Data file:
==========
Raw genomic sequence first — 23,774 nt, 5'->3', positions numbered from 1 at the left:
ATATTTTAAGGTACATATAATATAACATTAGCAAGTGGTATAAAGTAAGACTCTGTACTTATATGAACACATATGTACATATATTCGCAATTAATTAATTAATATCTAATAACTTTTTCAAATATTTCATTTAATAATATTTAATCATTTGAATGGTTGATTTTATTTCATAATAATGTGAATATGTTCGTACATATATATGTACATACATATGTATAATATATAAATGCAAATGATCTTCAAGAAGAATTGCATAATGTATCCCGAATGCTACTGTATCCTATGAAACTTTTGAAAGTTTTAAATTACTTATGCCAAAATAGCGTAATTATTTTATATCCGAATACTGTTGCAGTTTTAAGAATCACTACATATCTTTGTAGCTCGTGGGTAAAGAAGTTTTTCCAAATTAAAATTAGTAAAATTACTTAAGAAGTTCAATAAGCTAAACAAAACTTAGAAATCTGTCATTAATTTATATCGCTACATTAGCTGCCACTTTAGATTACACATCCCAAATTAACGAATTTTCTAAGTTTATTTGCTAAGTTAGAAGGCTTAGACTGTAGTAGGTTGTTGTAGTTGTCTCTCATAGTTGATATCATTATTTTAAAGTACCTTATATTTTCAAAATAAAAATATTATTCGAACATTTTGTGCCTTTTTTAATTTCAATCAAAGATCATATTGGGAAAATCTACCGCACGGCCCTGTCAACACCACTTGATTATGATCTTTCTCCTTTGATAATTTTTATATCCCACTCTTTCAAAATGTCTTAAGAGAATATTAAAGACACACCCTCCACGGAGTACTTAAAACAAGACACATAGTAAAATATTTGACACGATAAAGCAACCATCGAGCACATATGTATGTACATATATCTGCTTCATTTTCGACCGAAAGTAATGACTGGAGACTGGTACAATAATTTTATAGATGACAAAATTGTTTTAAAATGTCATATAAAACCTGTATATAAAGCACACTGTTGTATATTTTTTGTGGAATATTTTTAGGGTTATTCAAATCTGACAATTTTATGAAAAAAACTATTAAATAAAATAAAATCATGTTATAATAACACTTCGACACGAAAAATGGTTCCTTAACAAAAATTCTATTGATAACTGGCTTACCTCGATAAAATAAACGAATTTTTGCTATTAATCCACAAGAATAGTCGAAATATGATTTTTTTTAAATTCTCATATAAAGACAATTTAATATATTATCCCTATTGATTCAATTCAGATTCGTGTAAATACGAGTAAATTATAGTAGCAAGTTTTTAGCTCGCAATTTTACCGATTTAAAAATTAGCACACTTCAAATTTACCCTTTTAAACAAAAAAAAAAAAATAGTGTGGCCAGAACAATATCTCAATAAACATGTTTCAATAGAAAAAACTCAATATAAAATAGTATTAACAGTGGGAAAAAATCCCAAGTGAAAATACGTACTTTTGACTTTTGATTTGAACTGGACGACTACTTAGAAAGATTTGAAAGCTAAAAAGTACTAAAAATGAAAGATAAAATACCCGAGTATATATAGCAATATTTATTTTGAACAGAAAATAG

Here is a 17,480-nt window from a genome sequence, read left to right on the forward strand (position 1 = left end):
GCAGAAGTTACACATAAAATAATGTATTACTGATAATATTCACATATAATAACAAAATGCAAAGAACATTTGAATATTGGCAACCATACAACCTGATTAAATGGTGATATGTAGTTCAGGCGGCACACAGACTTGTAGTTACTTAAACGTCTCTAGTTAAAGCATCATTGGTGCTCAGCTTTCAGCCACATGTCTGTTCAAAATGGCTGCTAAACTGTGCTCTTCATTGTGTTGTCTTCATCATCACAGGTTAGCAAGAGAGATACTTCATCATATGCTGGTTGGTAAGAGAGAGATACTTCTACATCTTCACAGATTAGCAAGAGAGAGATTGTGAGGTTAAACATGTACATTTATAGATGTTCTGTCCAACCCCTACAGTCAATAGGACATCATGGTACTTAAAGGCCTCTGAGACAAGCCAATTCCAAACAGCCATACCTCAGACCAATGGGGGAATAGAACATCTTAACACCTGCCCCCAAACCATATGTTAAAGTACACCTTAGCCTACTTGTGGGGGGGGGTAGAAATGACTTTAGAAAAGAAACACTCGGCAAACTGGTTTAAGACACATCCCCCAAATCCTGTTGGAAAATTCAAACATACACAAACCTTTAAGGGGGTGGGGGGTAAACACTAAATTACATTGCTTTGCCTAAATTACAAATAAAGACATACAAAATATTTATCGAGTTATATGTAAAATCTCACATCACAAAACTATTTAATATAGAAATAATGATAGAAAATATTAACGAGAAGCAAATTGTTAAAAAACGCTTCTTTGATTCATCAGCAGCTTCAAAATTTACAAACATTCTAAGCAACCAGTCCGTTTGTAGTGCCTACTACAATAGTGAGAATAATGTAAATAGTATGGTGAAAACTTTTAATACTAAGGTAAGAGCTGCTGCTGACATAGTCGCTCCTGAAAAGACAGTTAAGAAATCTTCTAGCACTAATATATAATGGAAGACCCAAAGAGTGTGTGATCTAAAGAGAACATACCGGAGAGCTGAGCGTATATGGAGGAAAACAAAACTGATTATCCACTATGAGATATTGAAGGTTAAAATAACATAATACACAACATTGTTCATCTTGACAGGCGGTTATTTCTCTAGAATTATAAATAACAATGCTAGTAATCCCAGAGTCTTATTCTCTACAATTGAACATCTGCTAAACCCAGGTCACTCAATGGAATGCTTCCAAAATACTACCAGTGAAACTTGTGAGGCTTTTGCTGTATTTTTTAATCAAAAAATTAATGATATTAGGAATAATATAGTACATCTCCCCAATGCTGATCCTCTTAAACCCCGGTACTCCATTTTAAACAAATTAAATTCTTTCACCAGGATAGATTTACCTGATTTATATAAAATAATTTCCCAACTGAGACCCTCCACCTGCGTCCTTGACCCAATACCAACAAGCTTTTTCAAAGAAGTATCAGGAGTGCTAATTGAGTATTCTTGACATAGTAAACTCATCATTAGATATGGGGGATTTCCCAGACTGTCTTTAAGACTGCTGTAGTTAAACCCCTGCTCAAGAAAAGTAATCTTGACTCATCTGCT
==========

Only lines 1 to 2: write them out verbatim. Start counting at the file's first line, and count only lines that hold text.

Raw genomic sequence first — 23,774 nt, 5'->3', positions numbered from 1 at the left:
ATATTTTAAGGTACATATAATATAACATTAGCAAGTGGTATAAAGTAAGACTCTGTACTTATATGAACACATATGTACATATATTCGCAATTAATTAATTAATATCTAATAACTTTTTCAAATATTTCATTTAATAATATTTAATCATTTGAATGGTTGATTTTATTTCATAATAATGTGAATATGTTCGTACATATATATGTACATACATATGTATAATATATAAATGCAAATGATCTTCAAGAAGAATTGCATAATGTATCCCGAATGCTACTGTATCCTATGAAACTTTTGAAAGTTTTAAATTACTTATGCCAAAATAGCGTAATTATTTTATATCCGAATACTGTTGCAGTTTTAAGAATCACTACATATCTTTGTAGCTCGTGGGTAAAGAAGTTTTTCCAAATTAAAATTAGTAAAATTACTTAAGAAGTTCAATAAGCTAAACAAAACTTAGAAATCTGTCATTAATTTATATCGCTACATTAGCTGCCACTTTAGATTACACATCCCAAATTAACGAATTTTCTAAGTTTATTTGCTAAGTTAGAAGGCTTAGACTGTAGTAGGTTGTTGTAGTTGTCTCTCATAGTTGATATCATTATTTTAAAGTACCTTATATTTTCAAAATAAAAATATTATTCGAACATTTTGTGCCTTTTTTAATTTCAATCAAAGATCATATTGGGAAAATCTACCGCACGGCCCTGTCAACACCACTTGATTATGATCTTTCTCCTTTGATAATTTTTATATCCCACTCTTTCAAAATGTCTTAAGAGAATATTAAAGACACACCCTCCACGGAGTACTTAAAACAAGACACATAGTAAAATATTTGACACGATAAAGCAACCATCGAGCACATATGTATGTACATATATCTGCTTCATTTTCGACCGAAAGTAATGACTGGAGACTGGTACAATAATTTTATAGATGACAAAATTGTTTTAAAATGTCATATAAAACCTGTATATAAAGCACACTGTTGTATATTTTTTGTGGAATATTTTTAGGGTTATTCAAATCTGACAATTTTATGAAAAAAACTATTAAATAAAATAAAATCATGTTATAATAACACTTCGACACGAAAAATGGTTCCTTAACAAAAATTCTATTGATAACTGGCTTACCTCGATAAAATAAACGAATTTTTGCTATTAATCCACAAGAATAGTCGAAATATGATTTTTTTTAAATTCTCATATAAAGACAATTTAATATATTATCCCTATTGATTCAATTCAGATTCGTGTAAATACGAGTAAATTATAGTAGCAAGTTTTTAGCTCGCAATTTTACCGATTTAAAAATTAGCACACTTCAAATTTACCCTTTTAAACAAAAAAAAAAAAATAGTGTGGCCAGAACAATATCTCAATAAACATGTTTCAATAGAAAAAACTCAATATAAAATAGTATTAACAGTGGGAAAAAATCCCAAGTGAAAATACGTACTTTTGACTTTTGATTTGAACTGGACGACTACTTAGAAAGATTTGAAAGCTAAAAAGTACTAAAAATGAAAGATAAAATACCCGAGTATATATAGCAATATTTATTTTGAACAGAAAATAG